central office silos and Performance oriented leadership on the part of the

Central office silos and performance oriented

This preview shows page 4 - 6 out of 10 pages.

central office silos; and Performance-oriented leadership on the part of the superintendent and others throughout the central office. Such leadership, like that in some high- performing private firms, involves leaders continu- ously teaching staff how to change in ways that support reform goals while those leaders strive to become smarter about the work themselves. 14 - 4 -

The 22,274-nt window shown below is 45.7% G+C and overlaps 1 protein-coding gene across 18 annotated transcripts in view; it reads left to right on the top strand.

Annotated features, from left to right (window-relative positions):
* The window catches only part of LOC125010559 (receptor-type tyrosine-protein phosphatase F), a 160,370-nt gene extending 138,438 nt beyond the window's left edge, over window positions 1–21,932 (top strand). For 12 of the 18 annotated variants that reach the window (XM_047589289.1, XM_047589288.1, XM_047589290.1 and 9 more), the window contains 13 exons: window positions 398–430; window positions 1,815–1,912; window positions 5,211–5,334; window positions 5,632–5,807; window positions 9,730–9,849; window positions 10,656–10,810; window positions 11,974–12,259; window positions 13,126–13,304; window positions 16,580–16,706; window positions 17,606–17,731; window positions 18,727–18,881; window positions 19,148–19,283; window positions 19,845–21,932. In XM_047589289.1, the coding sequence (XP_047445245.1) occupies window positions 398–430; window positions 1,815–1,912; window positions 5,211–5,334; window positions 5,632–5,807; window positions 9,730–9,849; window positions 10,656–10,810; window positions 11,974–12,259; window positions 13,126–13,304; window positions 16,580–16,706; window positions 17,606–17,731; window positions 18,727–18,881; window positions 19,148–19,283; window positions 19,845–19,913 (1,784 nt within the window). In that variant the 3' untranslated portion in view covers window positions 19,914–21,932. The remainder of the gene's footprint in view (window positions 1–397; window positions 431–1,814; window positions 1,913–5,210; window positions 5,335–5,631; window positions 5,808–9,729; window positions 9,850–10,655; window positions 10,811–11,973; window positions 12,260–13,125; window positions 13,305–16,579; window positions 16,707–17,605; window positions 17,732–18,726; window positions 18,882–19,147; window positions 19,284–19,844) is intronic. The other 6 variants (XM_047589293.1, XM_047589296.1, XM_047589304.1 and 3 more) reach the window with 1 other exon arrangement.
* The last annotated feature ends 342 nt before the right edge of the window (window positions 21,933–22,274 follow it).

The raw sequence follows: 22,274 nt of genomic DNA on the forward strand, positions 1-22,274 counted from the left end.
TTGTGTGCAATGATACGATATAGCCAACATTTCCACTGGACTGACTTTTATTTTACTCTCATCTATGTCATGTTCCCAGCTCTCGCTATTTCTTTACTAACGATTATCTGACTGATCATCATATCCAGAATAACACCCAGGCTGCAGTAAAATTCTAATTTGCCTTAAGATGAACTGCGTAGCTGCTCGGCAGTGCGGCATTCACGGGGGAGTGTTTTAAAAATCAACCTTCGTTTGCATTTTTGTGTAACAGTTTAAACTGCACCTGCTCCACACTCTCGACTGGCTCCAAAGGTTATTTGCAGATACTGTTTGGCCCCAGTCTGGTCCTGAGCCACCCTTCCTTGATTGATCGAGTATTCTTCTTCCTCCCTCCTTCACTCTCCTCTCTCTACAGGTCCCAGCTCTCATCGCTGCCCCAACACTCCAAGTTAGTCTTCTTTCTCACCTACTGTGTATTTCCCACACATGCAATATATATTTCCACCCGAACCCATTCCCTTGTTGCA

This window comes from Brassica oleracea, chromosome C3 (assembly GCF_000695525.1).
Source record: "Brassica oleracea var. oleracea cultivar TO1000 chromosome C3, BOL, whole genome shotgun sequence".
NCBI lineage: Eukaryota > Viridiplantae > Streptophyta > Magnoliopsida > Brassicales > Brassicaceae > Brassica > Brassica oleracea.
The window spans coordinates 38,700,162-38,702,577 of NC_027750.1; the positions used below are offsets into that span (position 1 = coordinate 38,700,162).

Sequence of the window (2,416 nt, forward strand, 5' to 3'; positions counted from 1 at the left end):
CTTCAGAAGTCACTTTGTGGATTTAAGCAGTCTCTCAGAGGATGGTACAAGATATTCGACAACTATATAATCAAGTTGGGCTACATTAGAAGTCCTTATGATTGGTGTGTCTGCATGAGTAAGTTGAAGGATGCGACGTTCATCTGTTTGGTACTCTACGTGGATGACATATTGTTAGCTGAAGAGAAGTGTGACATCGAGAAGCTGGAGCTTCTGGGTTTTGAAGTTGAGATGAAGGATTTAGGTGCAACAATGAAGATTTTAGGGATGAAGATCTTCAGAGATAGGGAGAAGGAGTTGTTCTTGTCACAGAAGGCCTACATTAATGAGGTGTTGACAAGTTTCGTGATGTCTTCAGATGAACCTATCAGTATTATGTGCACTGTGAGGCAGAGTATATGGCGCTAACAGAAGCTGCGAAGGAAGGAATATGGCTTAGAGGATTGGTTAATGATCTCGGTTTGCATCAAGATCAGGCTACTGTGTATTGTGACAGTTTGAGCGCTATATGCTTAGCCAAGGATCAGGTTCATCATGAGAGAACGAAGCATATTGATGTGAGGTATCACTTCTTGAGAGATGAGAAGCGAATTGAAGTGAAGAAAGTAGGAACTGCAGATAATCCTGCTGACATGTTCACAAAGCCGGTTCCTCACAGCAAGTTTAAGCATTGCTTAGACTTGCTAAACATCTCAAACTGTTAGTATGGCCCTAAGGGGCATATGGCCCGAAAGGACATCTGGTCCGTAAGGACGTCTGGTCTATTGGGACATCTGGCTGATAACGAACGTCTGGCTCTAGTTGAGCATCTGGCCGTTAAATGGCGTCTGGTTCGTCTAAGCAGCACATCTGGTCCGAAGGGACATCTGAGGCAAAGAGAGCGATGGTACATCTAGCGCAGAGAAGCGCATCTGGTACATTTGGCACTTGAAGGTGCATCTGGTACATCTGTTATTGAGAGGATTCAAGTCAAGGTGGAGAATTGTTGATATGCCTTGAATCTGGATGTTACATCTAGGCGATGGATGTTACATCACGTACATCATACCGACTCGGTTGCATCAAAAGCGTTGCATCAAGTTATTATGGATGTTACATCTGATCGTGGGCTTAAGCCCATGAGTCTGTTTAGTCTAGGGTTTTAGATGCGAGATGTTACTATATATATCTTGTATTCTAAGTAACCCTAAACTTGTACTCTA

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Importantly, our conclusions dig beneath research findings that are common in other studies to reveal the work practices and capacity of staff that we associated with building schools’ capacity for improving teaching and learning. For example, some researchers argue that central offices that realize improved results have per- formance management systems, but we have worked with many districts that have performance management systems but that have not realized improved results. 15 We found it was not enough for districts to simply have performance management systems. The systems mattered when they generated data that staff saw as rel- evant to informing their daily work and when the sys- tems helped staff use the data to actually improve. In the following three sections, I summarize some of these prac- tices within the broad categories of intensive partner- ships, a shift to services, and new leadership. Intensive Partnerships between Central Offices and Principals. Transforming districts understand that they exist to help schools build their capacity for high-quality instruction in all classrooms and that their support of school principals’ development as instructional leaders is essential to realizing those results. Such a focus reflects a growing body of research that reveals principals’ key role in helping to improve the performance of their teachers. 16 These roles for principals, sometimes called “instruc- tional leadership” or “human capital manager” roles, involve principals serving as main agents in the strategic recruitment, selection, development, and retention of teachers. With this emphasis on principal leadership, transforming systems move beyond old education debates regarding whether reform should be top-down or bottom- up and pursue a wholly different alternative—a partner- ship relationship between the central office and schools aimed at supporting principals and holding them and their central office partners accountable for results. With these partnerships, districts avoid the limita- tions of occasional part-time coaching by frontline staff or contractors. Instead, districts dedicate executive-level central office staff to supporting principals’ development as instructional leaders. Such partnerships elevate the importance of principal instructional leadership by mak- ing support for such results the responsibility of staff who report directly to the superintendent or his or her chief officers. The location of this responsibility at the executive level also effectively shrinks the size of the central office for principals, increasing the potential for better communication between themselves and the
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